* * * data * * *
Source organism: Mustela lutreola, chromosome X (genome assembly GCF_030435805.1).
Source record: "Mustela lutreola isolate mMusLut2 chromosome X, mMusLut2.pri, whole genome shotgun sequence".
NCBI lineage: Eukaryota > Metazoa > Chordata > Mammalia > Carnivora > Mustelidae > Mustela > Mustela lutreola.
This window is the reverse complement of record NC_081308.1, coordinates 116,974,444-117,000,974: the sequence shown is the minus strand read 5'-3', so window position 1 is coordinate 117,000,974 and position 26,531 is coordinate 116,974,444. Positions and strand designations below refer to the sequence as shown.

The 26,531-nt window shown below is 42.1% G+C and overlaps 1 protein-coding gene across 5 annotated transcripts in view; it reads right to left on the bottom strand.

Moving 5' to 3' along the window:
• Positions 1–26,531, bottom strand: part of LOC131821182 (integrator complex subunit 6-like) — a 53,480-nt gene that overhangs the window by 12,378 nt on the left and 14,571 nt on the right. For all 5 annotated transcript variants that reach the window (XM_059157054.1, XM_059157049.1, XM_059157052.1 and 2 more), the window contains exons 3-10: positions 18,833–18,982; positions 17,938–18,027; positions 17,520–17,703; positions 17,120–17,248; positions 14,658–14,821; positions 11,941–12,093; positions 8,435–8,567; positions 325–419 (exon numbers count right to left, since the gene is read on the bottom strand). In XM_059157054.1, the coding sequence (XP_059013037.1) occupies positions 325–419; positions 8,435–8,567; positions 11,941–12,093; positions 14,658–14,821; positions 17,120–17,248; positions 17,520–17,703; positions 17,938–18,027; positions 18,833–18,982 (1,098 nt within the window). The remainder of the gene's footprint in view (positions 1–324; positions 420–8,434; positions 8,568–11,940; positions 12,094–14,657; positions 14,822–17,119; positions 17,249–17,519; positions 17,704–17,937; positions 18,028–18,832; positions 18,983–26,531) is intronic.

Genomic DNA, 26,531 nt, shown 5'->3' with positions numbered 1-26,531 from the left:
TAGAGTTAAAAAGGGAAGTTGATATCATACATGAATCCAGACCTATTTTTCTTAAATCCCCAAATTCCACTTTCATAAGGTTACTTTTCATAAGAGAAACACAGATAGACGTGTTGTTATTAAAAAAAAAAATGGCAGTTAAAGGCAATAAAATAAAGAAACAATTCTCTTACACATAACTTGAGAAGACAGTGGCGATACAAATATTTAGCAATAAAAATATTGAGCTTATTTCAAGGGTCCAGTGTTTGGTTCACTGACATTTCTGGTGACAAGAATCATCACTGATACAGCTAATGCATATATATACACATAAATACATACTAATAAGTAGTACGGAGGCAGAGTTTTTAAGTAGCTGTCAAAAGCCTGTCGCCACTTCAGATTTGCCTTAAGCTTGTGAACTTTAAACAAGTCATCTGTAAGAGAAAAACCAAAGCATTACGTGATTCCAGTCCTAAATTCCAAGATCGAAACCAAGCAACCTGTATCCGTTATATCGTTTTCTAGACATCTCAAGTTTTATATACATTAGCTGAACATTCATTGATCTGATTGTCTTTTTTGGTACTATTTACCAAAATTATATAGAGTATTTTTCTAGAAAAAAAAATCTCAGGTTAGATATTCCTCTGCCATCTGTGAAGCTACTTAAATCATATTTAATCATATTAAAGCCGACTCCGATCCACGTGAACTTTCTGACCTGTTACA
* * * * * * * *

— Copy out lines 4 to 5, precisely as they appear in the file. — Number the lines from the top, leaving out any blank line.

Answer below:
This window is the reverse complement of record NC_081308.1, coordinates 116,974,444-117,000,974: the sequence shown is the minus strand read 5'-3', so window position 1 is coordinate 117,000,974 and position 26,531 is coordinate 116,974,444. Positions and strand designations below refer to the sequence as shown.

The 26,531-nt window shown below is 42.1% G+C and overlaps 1 protein-coding gene across 5 annotated transcripts in view; it reads right to left on the bottom strand.